Information is a term variously used depending on contexts, but closely related to such concepts as knowledge, negentropy, difference, communication, truth, representation, and mental stimulus. Although many people speak of the advent of "information age" or "information society," and information technologies, information science and informatics are somewhat in the spotlight, the definition of "information" something allegedly very important for our society, is not necessarily well-articulated or intensively debated, though notable exceptions exist.
Here are a list of major meanings, in roughly an order of narrowest to the broadest:
First, information is negative entropy, or some knowledge that can be used to reduce uncertainty (about future events or past or current conditions). That is, information is useful truth or knowledge about something which people can use when making judgments and take actions. It may be called intelligence in certain contexts. The term disinformation in certain context mean some false knowledge to manipulate the way recipients reduce uncertainty and form expectations. It assumes that wrong perception is not information.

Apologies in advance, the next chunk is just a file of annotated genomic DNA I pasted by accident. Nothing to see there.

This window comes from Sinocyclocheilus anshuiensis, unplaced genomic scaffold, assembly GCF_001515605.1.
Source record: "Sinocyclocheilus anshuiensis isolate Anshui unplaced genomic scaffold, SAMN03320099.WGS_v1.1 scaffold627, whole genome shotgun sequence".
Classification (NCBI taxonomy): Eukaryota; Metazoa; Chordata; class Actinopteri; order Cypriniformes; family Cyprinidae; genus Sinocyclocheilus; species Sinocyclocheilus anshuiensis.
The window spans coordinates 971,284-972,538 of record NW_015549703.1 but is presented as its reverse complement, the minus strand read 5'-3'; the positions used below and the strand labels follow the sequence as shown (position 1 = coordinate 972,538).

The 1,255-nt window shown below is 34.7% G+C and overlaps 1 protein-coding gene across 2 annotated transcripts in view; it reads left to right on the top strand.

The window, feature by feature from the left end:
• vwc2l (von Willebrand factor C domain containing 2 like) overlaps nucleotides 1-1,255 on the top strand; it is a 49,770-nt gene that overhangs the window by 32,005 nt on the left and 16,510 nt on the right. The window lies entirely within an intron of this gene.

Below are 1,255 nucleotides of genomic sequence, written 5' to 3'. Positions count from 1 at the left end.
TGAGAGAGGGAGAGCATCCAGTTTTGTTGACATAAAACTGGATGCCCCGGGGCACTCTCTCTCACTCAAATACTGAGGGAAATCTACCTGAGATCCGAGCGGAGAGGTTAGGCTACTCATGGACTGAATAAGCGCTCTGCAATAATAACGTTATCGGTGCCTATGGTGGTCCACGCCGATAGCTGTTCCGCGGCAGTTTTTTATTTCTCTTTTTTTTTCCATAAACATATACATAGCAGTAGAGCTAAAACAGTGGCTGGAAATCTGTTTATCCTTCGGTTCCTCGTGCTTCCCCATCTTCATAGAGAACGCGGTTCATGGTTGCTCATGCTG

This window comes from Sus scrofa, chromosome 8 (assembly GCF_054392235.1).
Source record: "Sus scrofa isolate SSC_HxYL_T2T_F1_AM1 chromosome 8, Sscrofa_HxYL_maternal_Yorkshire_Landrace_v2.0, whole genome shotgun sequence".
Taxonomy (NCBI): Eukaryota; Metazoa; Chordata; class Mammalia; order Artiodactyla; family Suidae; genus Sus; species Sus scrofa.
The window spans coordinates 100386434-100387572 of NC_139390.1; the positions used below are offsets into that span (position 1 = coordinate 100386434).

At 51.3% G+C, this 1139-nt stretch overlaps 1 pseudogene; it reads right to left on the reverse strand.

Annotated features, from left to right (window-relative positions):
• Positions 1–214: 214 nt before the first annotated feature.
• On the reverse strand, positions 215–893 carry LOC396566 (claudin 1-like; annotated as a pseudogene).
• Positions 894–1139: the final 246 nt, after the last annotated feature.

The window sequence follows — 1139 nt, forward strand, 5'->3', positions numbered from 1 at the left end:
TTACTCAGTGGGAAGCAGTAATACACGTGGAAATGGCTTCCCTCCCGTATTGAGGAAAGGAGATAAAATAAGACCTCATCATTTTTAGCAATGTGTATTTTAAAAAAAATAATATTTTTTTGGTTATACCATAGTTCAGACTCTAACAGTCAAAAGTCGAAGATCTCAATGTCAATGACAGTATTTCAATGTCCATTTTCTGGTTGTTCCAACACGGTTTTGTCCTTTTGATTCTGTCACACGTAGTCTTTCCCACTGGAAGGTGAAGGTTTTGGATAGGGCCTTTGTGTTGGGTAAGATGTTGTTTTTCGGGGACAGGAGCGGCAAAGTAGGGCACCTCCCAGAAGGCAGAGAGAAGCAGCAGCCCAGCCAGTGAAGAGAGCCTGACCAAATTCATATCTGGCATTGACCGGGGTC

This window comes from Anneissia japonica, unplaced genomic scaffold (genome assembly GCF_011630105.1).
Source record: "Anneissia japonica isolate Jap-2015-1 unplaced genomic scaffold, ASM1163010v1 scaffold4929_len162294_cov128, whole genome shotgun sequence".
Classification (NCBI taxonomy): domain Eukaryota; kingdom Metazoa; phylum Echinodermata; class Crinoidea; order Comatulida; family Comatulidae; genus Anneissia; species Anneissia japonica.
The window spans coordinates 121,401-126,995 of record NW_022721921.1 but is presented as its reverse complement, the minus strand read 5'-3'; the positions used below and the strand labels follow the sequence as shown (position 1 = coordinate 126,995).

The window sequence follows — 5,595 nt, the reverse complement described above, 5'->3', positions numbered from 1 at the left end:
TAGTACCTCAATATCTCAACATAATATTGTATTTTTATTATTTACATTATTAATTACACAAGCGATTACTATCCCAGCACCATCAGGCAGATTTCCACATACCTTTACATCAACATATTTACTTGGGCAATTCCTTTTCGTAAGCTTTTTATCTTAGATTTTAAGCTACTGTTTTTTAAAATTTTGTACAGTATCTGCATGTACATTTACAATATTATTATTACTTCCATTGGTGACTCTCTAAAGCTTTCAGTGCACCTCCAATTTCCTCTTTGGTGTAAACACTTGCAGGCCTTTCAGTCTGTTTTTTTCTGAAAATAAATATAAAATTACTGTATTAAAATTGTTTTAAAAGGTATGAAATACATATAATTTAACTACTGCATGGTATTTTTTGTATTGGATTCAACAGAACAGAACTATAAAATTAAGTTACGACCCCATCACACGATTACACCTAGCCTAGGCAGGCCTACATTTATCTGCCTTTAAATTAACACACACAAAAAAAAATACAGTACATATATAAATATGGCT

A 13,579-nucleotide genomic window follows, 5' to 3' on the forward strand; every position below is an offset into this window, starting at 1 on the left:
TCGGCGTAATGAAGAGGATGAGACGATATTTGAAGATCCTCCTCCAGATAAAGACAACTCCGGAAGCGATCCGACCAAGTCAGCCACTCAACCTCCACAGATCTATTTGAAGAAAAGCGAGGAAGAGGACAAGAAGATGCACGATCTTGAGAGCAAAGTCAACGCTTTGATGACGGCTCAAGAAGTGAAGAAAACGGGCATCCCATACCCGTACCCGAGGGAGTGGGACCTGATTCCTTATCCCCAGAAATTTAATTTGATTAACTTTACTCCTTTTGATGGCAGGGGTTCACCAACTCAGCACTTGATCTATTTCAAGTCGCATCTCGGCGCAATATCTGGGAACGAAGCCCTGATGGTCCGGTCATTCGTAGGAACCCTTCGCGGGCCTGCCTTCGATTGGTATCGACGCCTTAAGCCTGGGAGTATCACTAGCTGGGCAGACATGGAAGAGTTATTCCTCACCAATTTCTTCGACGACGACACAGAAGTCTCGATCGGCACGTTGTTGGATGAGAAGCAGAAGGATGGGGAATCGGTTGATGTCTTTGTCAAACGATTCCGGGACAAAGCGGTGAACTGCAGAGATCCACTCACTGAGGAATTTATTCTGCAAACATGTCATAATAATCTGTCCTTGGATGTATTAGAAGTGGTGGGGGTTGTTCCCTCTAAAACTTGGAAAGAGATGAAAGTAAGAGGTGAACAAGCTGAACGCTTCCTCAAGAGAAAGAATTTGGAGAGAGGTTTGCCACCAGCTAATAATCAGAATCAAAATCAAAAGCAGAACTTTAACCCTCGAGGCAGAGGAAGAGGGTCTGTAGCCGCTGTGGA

Second, information is often contrasted with noise in communication. Information in communication is a message, something to be communicated, from the sender to the receiver, while noise is something that could block communication and/or bring misunderstanding. In this case, information does not have to be accurate. It may be a lie, or just a sound of a kiss which is to be transferred. This model assumes a sender and a receiver. Information is not assumed to be something that can be extracted from an environment through observation or measurement, for example. It is a message, a creation of the sender.